By Aaron Nielsen (@enbsports)
Bucking most analytical trends, last season was an unexpected success for the Whitecaps. Beyond a new starting striker, they haven't changed much for 2018, so will hope their luck continues.
2017 in Review
My view going into the season last year was that Vancouver was not a playoff team. They surprised me and many others by finishing third in the Western Conference, only a point behind Western Conference leaders Seattle and Portland. The Whitecaps went on to beat San Jose 5-0 in the first round of playoffs, and finished the season with a disappointing conference semi-finals loss to Seattle. After they tied nil-nil at home, they went to Seattle and never looked like a threat, losing by two.
My concern for Vancouver going into last season was that after losing Pedro Morales, they didn't have anyone to maintain possession. Despite their final record, this was accurate, as Vancouver only had 39.2% possession, lowest in MLS. They also took an incredible 131 fewer shots than their opponents, a disparity better than only Colorado and Minnesota. Furthermore, their expected goal differential was -5.95, 16th in the league. Their PDO was 1089 (3rd highest in MLS), suggesting they got lucky in their offensive productivity. In sum, this team defied nearly all the analytics that tell us if a team is good or not.
So why was Vancouver as successful as they were? The simple answer is that their key players were very effective. The now departed Freddy Montero was involved in 19 goals. Wingers Christian Techera and Yordy Reyna were also effective in converting chances, with six goals each. Centerback Kendall Waston could of had consideration for Defensive Player of the Year with his four goals and 7.5 clearances per game. The Whitecaps also got strong performance from lesser players such as Marcel De Jong, Jakob Nerwinski and new starting goalkeeper Stefan Marinovic.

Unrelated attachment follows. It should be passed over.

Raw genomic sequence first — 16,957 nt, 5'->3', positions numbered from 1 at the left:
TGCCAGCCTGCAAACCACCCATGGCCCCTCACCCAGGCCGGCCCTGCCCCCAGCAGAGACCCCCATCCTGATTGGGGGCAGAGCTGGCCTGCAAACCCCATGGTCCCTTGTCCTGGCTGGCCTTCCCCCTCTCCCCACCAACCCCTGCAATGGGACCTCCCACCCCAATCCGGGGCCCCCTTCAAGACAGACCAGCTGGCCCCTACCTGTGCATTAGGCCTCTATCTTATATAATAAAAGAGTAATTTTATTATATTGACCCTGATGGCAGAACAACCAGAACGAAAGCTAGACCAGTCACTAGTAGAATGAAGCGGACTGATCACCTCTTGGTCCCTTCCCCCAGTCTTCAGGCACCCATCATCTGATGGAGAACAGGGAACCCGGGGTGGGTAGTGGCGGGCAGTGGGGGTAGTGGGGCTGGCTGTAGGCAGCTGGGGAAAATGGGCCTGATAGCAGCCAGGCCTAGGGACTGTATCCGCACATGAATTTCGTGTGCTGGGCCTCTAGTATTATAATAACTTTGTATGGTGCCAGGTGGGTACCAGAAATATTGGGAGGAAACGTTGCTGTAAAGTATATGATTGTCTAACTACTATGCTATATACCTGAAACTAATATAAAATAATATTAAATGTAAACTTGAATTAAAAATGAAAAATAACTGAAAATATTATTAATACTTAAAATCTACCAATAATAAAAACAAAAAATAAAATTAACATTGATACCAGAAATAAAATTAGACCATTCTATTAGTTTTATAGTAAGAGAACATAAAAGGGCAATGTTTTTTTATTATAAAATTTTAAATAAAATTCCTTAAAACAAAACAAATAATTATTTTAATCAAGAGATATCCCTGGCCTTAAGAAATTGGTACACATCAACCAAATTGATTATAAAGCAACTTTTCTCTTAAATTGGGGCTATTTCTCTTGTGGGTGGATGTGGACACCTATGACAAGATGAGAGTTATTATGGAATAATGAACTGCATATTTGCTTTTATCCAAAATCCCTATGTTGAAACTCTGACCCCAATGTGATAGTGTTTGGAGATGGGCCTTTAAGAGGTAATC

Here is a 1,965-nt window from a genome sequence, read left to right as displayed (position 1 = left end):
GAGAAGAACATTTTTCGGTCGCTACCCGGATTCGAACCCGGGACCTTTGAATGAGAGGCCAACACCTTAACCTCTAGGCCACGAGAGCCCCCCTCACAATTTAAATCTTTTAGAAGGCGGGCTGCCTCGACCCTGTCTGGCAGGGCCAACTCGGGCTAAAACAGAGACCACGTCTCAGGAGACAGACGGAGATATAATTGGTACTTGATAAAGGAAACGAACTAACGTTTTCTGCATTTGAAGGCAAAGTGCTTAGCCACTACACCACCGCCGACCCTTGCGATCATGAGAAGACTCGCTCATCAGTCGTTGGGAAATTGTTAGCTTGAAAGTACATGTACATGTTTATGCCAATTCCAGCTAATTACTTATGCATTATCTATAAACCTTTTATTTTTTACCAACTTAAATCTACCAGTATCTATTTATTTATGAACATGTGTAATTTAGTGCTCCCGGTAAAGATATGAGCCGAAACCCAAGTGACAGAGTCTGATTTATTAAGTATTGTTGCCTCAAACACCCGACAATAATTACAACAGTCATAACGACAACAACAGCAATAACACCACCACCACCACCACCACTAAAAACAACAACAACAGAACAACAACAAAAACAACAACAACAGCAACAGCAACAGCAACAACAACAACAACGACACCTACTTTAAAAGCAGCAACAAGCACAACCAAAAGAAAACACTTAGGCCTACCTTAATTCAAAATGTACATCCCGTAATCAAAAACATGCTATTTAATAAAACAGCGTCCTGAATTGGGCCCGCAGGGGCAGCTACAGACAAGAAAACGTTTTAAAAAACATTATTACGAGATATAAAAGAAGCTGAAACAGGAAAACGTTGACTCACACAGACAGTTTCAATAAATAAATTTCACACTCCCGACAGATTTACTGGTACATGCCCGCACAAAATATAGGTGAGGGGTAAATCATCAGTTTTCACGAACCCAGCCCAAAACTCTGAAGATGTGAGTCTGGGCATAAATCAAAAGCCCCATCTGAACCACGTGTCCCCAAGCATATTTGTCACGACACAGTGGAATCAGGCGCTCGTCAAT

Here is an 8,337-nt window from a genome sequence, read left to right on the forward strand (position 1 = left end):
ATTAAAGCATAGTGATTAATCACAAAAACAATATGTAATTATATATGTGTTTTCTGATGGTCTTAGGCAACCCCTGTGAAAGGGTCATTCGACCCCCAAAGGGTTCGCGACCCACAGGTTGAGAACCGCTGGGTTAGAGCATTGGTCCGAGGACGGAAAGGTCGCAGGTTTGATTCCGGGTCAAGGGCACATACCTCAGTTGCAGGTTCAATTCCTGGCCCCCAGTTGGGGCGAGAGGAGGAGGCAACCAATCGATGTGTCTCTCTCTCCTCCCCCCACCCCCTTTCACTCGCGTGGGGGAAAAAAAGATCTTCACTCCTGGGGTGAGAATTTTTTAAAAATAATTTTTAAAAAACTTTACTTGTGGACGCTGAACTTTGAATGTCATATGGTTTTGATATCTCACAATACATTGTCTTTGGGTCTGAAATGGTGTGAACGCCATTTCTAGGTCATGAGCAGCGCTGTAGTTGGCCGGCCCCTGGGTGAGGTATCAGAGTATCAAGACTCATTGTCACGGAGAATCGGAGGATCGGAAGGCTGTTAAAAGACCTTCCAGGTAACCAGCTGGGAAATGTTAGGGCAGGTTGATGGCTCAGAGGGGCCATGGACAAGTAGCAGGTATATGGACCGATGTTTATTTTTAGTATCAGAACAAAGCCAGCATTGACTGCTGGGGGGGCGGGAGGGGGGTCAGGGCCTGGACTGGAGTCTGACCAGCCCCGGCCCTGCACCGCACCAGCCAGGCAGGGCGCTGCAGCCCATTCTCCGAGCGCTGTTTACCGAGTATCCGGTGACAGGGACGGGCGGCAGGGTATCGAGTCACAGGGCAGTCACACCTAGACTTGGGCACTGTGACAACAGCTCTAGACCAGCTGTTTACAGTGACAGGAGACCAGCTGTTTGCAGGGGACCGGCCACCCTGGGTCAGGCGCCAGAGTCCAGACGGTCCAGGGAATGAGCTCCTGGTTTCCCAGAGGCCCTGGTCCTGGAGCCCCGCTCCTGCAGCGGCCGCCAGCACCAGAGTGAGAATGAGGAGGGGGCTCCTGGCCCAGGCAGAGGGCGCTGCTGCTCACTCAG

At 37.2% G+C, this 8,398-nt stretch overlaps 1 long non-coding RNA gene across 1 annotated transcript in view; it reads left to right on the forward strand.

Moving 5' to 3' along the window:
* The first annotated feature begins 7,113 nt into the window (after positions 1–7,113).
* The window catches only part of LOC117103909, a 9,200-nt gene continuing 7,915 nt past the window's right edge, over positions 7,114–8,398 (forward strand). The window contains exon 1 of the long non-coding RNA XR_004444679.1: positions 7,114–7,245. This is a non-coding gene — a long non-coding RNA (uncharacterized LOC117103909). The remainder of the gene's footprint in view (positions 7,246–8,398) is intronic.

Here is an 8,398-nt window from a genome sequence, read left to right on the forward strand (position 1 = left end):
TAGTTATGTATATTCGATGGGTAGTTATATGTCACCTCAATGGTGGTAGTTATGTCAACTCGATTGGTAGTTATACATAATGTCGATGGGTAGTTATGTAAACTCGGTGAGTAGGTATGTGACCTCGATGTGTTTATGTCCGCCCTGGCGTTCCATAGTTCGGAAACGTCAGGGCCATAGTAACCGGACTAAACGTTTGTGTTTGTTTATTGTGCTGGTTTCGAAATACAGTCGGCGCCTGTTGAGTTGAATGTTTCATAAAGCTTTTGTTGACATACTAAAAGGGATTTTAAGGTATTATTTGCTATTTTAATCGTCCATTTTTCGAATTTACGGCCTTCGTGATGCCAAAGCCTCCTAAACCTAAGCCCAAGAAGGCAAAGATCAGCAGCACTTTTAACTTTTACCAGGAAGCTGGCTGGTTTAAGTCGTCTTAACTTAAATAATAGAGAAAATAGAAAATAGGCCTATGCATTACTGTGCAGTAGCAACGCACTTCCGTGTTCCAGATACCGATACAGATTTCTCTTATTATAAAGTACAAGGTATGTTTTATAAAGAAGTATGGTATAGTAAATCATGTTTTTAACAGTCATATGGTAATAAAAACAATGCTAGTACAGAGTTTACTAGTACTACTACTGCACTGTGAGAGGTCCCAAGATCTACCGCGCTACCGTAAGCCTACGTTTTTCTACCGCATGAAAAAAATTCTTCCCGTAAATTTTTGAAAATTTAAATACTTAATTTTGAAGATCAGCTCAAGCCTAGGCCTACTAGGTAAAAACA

The Whiecaps lost 16 players over the off-season, although outside of Montero the players leaving didn't have a major impact on the team by the end of the 2017 season. They have eight new players, with former New England player Kei Kamara and Venezuelan prospect Anthony Blondell hoping to fill Montero's shoes.
The Whitecaps have been in the market for an attacking midfielder, but return with Techera, Reyna, Nicolas Mezquida and Brek Shea. These players, while somewhat inconsistent, did provide a handful to opposing defenders with their willingness to challenge opponents 1v1. They combined last season for 22 goals both in total and expected. In 2017 the Whitecaps were least likely team to take low xG shots from distance, and one can assume a similar strategy this season.
Kei Kamara has scored 73 goals since 2011, including 12 for the Revs last season. During his career, Kamara has scored almost exactly as many goals as expected and has taken close to 600 shots, fewer only than Chris Wondolowski (who also has 36 more goals). A more unproven prospect, Blondell scored 24 goals in 39 games in the Venezuelan Primera last season after scoring only 10 in his first 62. They'll expect a combination of Kamara and Blondell to give the same type of production Montero provided last season. If not, they also have Bernie Ibini-Isei and Erik Hurtado for forward depth.